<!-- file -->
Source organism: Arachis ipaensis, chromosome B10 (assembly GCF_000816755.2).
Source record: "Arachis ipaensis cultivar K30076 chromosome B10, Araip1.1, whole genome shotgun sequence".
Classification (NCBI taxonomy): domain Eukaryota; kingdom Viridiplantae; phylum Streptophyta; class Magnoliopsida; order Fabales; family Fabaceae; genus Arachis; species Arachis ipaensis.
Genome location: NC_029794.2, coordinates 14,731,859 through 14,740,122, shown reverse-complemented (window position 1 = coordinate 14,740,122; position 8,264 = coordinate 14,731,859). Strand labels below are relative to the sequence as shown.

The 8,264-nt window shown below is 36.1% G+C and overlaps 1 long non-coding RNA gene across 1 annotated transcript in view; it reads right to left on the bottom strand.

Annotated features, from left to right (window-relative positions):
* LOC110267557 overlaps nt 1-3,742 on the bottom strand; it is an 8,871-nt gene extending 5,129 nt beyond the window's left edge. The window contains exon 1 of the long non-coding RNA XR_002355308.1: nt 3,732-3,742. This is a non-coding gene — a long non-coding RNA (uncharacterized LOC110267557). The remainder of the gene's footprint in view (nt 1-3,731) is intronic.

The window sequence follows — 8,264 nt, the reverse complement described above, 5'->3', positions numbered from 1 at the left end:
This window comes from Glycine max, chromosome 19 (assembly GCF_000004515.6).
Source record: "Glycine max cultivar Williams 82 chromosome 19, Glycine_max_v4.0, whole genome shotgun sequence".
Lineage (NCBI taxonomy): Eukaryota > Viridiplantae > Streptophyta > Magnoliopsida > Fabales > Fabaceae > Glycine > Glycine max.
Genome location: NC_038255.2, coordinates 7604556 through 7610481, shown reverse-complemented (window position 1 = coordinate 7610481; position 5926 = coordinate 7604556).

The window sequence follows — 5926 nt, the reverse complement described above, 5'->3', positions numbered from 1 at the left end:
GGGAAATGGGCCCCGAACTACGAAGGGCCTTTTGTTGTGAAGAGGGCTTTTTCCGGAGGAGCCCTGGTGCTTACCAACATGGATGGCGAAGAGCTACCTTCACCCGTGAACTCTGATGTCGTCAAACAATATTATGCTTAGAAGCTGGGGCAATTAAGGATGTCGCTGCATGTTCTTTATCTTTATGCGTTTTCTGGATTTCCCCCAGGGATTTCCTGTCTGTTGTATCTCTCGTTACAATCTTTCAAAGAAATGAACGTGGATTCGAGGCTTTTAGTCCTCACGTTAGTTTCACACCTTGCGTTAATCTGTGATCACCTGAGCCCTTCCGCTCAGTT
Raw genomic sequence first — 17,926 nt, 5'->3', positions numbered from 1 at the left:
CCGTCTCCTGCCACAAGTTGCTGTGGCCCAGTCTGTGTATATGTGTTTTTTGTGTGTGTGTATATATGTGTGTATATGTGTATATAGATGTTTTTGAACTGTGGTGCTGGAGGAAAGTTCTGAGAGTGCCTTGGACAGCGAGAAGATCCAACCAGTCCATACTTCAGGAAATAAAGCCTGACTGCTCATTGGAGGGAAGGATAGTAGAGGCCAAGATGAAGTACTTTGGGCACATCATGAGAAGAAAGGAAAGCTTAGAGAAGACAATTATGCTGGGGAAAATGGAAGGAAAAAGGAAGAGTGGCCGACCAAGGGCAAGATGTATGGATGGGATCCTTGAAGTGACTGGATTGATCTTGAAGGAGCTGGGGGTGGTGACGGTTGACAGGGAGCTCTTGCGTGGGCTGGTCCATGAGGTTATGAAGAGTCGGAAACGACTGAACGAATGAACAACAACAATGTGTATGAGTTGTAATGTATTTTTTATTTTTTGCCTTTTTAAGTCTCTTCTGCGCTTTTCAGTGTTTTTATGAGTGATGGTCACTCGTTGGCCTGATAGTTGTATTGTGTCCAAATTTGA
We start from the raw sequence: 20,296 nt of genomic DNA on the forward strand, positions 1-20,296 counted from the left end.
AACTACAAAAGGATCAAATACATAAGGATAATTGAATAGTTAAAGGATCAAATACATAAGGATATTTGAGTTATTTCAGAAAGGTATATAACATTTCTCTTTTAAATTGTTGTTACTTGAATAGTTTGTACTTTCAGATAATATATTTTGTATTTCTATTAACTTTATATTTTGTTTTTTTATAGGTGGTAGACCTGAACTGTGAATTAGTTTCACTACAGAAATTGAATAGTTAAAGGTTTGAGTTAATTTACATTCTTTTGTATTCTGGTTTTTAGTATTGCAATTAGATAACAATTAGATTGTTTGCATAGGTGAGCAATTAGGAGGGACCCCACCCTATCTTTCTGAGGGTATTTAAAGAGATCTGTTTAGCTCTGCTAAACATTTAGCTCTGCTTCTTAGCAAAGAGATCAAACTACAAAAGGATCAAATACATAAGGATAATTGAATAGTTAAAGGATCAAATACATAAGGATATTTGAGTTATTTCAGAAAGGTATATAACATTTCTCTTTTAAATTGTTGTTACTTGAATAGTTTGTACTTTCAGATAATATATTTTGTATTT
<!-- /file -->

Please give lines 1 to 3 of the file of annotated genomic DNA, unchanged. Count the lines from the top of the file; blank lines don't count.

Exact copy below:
Source organism: Arachis ipaensis, chromosome B10 (assembly GCF_000816755.2).
Source record: "Arachis ipaensis cultivar K30076 chromosome B10, Araip1.1, whole genome shotgun sequence".
Classification (NCBI taxonomy): domain Eukaryota; kingdom Viridiplantae; phylum Streptophyta; class Magnoliopsida; order Fabales; family Fabaceae; genus Arachis; species Arachis ipaensis.